War is a stupid idea.
Fighting is a bad way to resolve disagreements. If two countries want the same land, it is almost always less costly to each side to split it than to fight. The same is true if they are arguing over a shared natural resource, like oil. Fighting costs lives and money, with an incredibly uncertain payoff when the dust settles.
And yet wars persist, both within nations and, as appallingly demonstrated by Russia’s devastation of Ukraine, between them. Why? Why do governments and private armed groups still resort to violence when it’s so often mutually destructive?
That’s the question Chris Blattman’s new book, Why We Fight, seeks to answer. Blattman is an economist and political scientist at the University of Chicago, and he has studied the roots of violence in many different contexts. In academic work, Blattman and his coauthors have examined the roots of child soldiering in Uganda, the potential of cognitive behavioral therapy to prevent violence in post-war Liberia, and the policy choices of drug gangs who govern neighborhoods in Medellín, Colombia.
Why We Fight is an effort to summarize what he and other social scientists have learned about violent conflict, both between and within states: where it comes from; if it can be prevented; and how to stop it once it’s begun.
Blattman and I spoke for this week’s episode of the Vox podcast The Weeds. A transcript, edited for length and clarity, follows. Note that our conversation occurred on April 7, so we didn’t cover the past couple weeks of developments in Ukraine. As always, there’s much more in the full podcast, so listen and follow The Weeds on Apple Podcasts, Google Podcasts, Spotify, Stitcher, or wherever you listen to podcasts.
You start from a standpoint that is kind of surprising for a book about war, which is that war usually is a bad idea, it usually isn’t in anybody’s best interests, and most conflicts are resolved peaceably. Can you explain that organizing framework and why you think that’s important?
It is kind of amazing how much attention we pay to violence. We want doctors to pay a lot of attention to sick people, but then we don’t want them to forget that most people are healthy.
For example, two weeks into Russia’s invasion of the Ukraine, India accidentally lobbed a cruise missile at Pakistan and nothing came of it, and we shouldn’t be surprised at that. Likewise, schoolchildren will learn about the US invasion of Afghanistan for decades, [but] very few kids will be taught about the US invasion of Haiti in 1994, which ended before it began. Colin Powell went to the coup leader [Raoul Cédras] who ousted a democratically elected president, showed him a video of US troops loading into planes and taking off and said, “This isn’t live. This happened two hours ago,” and he sort of surrendered right there.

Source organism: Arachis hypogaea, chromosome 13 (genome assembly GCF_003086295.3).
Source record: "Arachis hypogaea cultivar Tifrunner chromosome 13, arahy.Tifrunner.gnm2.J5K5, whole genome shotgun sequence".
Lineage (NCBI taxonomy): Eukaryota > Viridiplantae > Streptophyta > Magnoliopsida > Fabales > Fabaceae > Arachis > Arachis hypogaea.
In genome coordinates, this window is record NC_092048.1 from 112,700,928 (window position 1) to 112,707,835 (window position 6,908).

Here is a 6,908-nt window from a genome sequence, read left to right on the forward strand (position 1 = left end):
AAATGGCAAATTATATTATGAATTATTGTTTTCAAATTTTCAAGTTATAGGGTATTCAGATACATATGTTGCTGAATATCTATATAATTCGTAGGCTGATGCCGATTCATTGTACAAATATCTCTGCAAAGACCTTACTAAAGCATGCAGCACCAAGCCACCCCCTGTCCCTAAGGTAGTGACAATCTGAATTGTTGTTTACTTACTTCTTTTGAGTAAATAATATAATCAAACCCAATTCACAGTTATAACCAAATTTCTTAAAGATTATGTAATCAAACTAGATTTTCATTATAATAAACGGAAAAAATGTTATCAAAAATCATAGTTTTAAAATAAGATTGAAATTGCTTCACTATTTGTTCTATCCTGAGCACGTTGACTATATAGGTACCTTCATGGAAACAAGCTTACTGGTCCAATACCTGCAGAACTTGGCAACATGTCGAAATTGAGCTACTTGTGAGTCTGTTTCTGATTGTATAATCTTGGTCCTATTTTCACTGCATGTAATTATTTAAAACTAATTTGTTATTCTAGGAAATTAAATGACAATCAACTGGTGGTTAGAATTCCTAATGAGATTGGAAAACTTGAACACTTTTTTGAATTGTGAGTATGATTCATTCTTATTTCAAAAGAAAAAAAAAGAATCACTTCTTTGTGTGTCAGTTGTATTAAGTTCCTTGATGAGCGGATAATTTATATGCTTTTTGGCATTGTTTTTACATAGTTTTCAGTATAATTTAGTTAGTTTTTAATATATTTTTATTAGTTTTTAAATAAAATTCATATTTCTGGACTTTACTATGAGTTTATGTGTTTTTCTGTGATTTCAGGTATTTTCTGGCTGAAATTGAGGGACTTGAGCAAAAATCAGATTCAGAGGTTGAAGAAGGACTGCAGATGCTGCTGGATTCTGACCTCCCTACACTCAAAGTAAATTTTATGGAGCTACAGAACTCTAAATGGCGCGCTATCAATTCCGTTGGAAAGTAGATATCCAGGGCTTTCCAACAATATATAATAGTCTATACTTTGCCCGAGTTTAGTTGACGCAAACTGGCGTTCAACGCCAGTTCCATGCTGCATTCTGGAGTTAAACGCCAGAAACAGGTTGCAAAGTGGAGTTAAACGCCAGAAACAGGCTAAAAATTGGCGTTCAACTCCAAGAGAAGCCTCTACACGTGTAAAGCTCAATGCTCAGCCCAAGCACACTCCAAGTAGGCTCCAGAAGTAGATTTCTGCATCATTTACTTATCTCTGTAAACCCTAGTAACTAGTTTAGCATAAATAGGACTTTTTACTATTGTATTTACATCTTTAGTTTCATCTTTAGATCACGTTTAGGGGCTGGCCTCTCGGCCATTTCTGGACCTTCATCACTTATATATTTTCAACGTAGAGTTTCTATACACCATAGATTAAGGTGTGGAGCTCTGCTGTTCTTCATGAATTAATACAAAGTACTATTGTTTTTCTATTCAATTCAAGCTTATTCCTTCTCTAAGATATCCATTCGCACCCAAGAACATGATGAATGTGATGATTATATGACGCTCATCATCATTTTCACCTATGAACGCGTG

All of these things are happening all the time. And they’re happening for a pretty simple reason. If you’re Pakistan [after India’s missile launch], it’s just going to be ruinous if you go to war over this, even if you think it might not have been an accident. And this military leader in Haiti … It wasn’t just that the US was strong and Haiti was weak. That was part of it, but we know that weak parties can mount insurgencies. I think he just looked at [the situation] and he said, this isn’t going to be worth it, because I can basically use whatever bargaining power I have to get some kind of deal. [The US government wound up giving the coup leader over $1 million to leave.]
That’s just the normal everyday business of what happens, precisely because war is so costly. Peace has this gravitational pull, from all the costs of war. So war only happens because some other force yanked it out of that orbit, which is actually pretty hard to do.
You list five explanations for war, which are all explanations of how bargaining breaks down and why people can’t reach agreements peaceably. Could you walk through those five?
I call them:
- Unchecked leaders
- Intangible incentives
- Uncertainty, and
- Commitment problems
Three of them are more strategic in nature, and then two are more psychological.
Let me just start with a couple examples that I think are the most intuitive. We live in a world with a lot of autocrats, and even if they’re not autocrats, we live in a world where leaders are not totally constrained by their people, which means they don’t have to do the thing that’s in the interest of their group. This especially matters for someone who is completely unaccountable, like a personalized dictator, which Vladimir Putin has increasingly become.
If you’re a personalized dictator, you don’t have to consider all these costs of war. You consider some of them, but you consider a much narrower range, so you’re much more ready to use violence. Sometimes leaders, particularly dictators, have a special incentive to invade or attack that their group doesn’t share. In Liberia, maybe the warlord Charles Taylor thinks he’s going to get more diamond profits by keeping the war going. Or maybe Putin thinks that too — to keep his regime of control the war needs to keep going. That’s one example of a very powerful thing that can yank us out of that peaceful orbit.